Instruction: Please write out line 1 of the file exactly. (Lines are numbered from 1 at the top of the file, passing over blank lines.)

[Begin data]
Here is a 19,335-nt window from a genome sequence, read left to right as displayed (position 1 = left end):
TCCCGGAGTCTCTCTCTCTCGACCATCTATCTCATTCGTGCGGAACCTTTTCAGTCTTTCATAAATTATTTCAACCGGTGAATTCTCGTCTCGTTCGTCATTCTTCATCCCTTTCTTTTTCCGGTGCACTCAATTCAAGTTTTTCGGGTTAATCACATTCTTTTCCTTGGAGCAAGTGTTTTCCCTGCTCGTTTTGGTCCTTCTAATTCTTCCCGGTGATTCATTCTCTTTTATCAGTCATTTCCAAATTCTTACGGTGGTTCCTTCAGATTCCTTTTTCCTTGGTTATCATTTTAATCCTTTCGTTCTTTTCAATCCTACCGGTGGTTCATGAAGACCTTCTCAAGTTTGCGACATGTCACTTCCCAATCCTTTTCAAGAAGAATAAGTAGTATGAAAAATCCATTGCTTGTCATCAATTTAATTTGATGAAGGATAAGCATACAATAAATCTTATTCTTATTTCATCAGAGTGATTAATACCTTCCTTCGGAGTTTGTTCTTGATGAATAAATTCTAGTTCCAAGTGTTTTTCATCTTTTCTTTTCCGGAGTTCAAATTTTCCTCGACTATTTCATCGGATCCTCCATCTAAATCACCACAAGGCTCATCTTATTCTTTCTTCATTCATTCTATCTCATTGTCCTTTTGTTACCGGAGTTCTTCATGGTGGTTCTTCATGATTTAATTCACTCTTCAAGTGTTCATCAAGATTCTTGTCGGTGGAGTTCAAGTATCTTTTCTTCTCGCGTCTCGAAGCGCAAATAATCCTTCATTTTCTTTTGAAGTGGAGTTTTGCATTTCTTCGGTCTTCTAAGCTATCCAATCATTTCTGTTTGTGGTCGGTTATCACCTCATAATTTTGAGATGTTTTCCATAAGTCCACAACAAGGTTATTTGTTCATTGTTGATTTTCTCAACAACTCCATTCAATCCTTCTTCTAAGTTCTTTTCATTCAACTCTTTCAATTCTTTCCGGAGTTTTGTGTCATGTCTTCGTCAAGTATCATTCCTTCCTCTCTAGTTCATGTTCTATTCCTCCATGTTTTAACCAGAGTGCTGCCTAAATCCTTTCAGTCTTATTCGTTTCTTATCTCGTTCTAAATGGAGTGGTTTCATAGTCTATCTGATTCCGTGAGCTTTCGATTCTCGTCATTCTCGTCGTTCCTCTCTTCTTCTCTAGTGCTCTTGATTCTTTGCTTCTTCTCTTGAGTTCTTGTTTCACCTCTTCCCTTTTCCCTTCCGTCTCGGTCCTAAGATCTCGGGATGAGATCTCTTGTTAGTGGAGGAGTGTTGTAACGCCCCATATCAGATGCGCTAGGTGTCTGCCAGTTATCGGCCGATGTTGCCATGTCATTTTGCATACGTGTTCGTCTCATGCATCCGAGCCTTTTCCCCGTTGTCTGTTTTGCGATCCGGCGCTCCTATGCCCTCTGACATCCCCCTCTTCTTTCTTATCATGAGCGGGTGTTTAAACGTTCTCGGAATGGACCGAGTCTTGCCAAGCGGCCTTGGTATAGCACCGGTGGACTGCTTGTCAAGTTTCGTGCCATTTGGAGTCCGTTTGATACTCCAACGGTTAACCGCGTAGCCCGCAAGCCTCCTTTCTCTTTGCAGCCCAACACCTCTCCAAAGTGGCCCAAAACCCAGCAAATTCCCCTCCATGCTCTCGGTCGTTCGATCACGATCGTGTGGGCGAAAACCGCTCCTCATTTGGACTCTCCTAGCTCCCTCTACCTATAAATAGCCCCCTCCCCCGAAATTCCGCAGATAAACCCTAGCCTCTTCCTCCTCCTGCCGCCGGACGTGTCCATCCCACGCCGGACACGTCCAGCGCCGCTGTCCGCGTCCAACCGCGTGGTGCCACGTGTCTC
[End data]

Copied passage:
Here is a 19,335-nt window from a genome sequence, read left to right as displayed (position 1 = left end):